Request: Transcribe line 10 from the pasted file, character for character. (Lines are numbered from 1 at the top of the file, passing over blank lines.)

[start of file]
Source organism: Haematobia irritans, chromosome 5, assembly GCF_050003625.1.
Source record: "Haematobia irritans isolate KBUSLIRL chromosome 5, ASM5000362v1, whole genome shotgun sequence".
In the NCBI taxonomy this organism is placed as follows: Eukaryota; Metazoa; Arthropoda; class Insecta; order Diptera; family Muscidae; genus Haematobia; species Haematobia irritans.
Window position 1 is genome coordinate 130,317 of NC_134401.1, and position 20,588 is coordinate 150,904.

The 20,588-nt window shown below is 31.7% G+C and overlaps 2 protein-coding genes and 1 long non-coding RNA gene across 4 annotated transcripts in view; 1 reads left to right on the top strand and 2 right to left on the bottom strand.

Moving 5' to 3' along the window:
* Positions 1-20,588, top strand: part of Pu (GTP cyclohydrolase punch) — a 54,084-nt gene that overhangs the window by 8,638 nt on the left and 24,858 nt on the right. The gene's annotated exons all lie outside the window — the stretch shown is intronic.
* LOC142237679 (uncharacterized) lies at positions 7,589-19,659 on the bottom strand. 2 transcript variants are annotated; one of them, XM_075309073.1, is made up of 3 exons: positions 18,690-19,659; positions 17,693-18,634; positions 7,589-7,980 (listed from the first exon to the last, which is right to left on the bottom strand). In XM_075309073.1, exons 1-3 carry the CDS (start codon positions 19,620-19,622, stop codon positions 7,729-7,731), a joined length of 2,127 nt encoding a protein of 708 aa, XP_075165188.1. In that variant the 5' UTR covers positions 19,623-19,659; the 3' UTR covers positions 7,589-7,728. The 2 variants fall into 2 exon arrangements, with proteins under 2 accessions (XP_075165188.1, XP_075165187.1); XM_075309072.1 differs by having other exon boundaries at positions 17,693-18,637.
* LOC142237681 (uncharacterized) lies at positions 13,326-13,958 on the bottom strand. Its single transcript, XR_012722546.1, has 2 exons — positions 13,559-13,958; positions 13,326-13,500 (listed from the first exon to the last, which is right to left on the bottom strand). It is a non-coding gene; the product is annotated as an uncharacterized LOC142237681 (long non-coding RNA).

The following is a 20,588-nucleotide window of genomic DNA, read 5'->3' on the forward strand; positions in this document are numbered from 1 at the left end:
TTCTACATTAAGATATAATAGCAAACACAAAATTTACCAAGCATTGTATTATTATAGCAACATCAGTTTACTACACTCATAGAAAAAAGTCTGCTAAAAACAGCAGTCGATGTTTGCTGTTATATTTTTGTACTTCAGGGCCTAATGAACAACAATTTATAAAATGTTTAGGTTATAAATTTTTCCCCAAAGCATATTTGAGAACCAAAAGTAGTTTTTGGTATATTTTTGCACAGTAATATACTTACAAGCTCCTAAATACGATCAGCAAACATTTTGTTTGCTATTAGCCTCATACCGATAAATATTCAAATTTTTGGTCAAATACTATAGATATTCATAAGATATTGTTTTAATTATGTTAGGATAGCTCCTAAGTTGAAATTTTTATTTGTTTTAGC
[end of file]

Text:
The following is a 20,588-nucleotide window of genomic DNA, read 5'->3' on the forward strand; positions in this document are numbered from 1 at the left end: